WHEN THE DOGS TALKED
As a group of indigenous adults argue about whether to save their government housing or their sacred lands, their children struggle to find the relevance of Dreaming – a term used to represent a ‘time out of time’ when the land was inhabited with ancestral, often supernatural, figures – within the context of their lives, which are informed by Western concepts of evolution, the soundscapes of hip hop and modern technology.
When the Dogs Talked mixes nonfiction and fiction in a thoughtful yet humorous drama about the difficulties indigenous communities have living within the strictures of modern white culture while maintaining a sense of their own traditions and relationship to the land.
KARRABING FILM COLLECTIVE
Karrabing Film Collective (est. 2013, Australia) is a grassroots Indigenous media group consisting of over twenty members. They approach filmmaking as a mode of self-organisation and a means of investigating contemporary social conditions of inequality. Their films represent their lives, create bonds with their land and intervene in global images of Indigeneity. Their highly inventive cinematic language carves a unique space between artists’ film, activism, narrative cinema and grassroots self-representation.
‘The Karrabing Film Collective uses film to analyze contemporary settler colonialism and through these depictions challenge its grip. In the shadow of Third Cinema and Theater of the Oppressed, Karrabing is creating a new model for Indigenous filmmaking and activism.’ – Karrabing Film Collective
The collective was initiated in 2008 as a form of critical activism bringing together separate Indigenous clans in Australia’s Northwest Territory in the wake of their government’s Emergency Response intervention – measures taken in the name of protecting Indigenous children that have enabled police to enter homes at will, drastically increased Indigenous incarceration for minor offenses, lead to cuts in social welfare and pressured clans to open their land to mining corporations. These issues are all manifest in the collective’s films, appearing via staged and even humorous scenes that together form an approach the group has called ‘Improvisational Realism’.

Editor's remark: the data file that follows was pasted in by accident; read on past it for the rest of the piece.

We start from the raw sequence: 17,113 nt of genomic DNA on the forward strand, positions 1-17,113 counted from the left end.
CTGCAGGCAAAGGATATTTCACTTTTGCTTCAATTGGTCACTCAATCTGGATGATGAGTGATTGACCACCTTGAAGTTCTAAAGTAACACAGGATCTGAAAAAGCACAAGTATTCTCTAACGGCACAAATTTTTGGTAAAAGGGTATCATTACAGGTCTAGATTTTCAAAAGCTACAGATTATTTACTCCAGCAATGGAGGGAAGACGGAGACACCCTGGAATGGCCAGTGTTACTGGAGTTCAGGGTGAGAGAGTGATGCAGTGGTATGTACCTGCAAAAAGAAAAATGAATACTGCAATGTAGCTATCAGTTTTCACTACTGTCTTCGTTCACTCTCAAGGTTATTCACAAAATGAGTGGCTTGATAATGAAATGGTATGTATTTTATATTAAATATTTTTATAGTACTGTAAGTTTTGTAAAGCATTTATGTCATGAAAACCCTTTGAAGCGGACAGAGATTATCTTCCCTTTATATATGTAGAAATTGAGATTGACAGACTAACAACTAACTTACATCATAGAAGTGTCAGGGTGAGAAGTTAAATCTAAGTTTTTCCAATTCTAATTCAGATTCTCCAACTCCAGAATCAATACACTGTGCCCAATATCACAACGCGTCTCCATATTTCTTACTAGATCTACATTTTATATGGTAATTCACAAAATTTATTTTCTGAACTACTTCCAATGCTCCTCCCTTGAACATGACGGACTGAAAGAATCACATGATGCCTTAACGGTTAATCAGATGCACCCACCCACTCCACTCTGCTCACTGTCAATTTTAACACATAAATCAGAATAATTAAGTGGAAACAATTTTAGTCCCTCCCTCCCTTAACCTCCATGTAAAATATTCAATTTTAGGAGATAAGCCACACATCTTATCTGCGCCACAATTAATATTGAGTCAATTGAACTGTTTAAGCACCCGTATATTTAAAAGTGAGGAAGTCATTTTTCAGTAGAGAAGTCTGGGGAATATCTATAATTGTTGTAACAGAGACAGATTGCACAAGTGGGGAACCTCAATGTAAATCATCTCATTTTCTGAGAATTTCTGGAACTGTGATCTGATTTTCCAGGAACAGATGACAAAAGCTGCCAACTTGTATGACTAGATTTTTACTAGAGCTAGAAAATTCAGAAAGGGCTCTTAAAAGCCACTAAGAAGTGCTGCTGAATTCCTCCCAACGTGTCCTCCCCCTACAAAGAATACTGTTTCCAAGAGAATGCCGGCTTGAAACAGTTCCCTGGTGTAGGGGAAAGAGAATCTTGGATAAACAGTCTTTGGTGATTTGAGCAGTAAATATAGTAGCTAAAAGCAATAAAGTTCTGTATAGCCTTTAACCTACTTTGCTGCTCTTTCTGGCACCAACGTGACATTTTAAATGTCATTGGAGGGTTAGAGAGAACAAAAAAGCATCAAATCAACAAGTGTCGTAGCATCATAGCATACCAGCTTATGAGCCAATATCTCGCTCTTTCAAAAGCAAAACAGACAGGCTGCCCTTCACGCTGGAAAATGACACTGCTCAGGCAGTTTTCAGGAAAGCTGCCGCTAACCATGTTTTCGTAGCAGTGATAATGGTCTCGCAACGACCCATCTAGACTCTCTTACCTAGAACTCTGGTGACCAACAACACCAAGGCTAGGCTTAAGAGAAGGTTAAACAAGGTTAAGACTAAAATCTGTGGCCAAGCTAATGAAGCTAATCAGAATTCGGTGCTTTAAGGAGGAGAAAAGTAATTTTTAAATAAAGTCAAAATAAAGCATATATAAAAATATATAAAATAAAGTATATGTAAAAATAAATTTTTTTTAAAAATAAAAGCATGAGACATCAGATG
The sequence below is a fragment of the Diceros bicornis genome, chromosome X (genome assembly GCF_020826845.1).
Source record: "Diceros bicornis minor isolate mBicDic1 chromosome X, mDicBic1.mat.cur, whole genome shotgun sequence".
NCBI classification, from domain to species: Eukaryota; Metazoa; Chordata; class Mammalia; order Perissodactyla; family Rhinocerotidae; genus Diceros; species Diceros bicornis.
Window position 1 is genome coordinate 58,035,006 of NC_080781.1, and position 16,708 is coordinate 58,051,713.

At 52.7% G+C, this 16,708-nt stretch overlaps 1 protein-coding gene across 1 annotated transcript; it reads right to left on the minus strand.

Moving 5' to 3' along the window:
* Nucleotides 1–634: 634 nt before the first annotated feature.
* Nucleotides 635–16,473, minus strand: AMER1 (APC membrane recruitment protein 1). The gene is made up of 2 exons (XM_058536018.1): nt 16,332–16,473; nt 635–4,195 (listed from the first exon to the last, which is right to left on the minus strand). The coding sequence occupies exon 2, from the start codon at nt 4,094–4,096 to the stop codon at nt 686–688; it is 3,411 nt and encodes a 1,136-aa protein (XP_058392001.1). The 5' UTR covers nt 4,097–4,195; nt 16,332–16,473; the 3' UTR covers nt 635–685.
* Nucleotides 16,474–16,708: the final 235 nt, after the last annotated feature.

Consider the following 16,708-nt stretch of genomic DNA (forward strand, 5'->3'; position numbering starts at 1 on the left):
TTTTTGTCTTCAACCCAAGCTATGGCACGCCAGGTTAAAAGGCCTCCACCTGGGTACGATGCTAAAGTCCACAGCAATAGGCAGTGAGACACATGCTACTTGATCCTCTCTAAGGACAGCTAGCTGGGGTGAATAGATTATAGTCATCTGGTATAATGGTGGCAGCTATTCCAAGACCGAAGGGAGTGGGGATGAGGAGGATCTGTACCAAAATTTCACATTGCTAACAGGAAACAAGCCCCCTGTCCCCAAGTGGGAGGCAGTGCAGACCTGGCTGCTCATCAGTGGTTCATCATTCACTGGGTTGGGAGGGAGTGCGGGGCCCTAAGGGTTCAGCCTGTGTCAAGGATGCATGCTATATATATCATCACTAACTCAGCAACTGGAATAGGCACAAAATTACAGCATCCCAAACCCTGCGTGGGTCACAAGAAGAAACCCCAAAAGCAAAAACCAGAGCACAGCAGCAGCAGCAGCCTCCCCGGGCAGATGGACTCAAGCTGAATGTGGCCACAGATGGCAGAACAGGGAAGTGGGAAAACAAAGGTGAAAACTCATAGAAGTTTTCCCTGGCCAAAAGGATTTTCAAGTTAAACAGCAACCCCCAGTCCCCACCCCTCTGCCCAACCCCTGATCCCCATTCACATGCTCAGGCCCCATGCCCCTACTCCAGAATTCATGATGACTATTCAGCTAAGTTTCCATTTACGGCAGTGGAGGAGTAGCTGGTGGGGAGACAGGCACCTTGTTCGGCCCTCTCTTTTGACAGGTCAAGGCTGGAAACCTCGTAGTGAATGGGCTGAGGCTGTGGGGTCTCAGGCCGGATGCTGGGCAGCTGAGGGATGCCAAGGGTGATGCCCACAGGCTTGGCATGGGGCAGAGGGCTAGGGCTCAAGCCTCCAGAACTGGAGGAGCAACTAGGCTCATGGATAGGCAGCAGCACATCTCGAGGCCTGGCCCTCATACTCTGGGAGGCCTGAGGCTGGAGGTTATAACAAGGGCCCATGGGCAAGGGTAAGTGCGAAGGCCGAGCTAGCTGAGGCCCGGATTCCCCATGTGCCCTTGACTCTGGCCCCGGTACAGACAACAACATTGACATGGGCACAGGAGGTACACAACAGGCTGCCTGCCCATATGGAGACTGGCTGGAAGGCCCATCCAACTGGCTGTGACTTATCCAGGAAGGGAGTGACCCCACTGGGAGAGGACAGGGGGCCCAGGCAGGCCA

As Karrabing member Elizabeth A. Povinelli has written, the group’s film-making unfolds a genre of “Improvisational Realism,” in which not only is documentary and fictional film produced as a composite image, but the images and image-making themselves are leveraged to manifest new arrangements in the reality of the film-makers. Improvisational realism is an aesthetic that carries over from the Karrabing’s everyday strategies of living in settler liberalism, where a large gap opens between the resources available and what needs to get done with them; and where almost no space exists between the overlapping realities that constitute everyday life.
Their films and installations have been exhibited at Contour Biennale, Mechelen, Belgium; Berlinale Forum Expanded; Hallucinations, Athens at documenta 14; Sydney Biennale; vdrome.org; e-flux supercommunity at the Venice Biennale; Doc’s Kingdom, Lisbon; and Wexner Center for the Arts, Columbus, Ohio, among others.
Members of the Karrabing Film Collective are: Patsy-Ann Jorrock, Trevor Bianamu, Gavin Bianamu, Sheree Bianamu, Telish Bianamu, Cameron Bianamu, Natasha Bigfoot, Katrina Bigfoot, Kelvin Bigfoot, Marcia Bigfoot, Rex Edmunds, Chloe Gordon, Claudette Gordon, Miles Gordon, Claude Holtze, Reggie Jorrock, Marcus Jorrock, Ethan Jorrock, Arthur Jorrock, Melissa Jorrock, Alethia Jorroth, Roblin Lane, Danielle Lane, Darryll Lane, Loraine Lane, Sharon Lane, Serena Lane, Paul Lane, Akaydia Lee, Angela Lewis, Cecilia Lewis, Joclyn McDonald Yarrowin, Elizabeth Povinelli, Quinton Sheilds, Rex Sing, Shannon Sing, Aiden Sing, Kieran Sing, Cassic Sing, Alice Wainbirri, Daphne Yarrowin, Sandra Yarrowin, Claudia Yarrowin, Roy Yarrowin, Georgia Yarrowin, and Roger Yarrowin.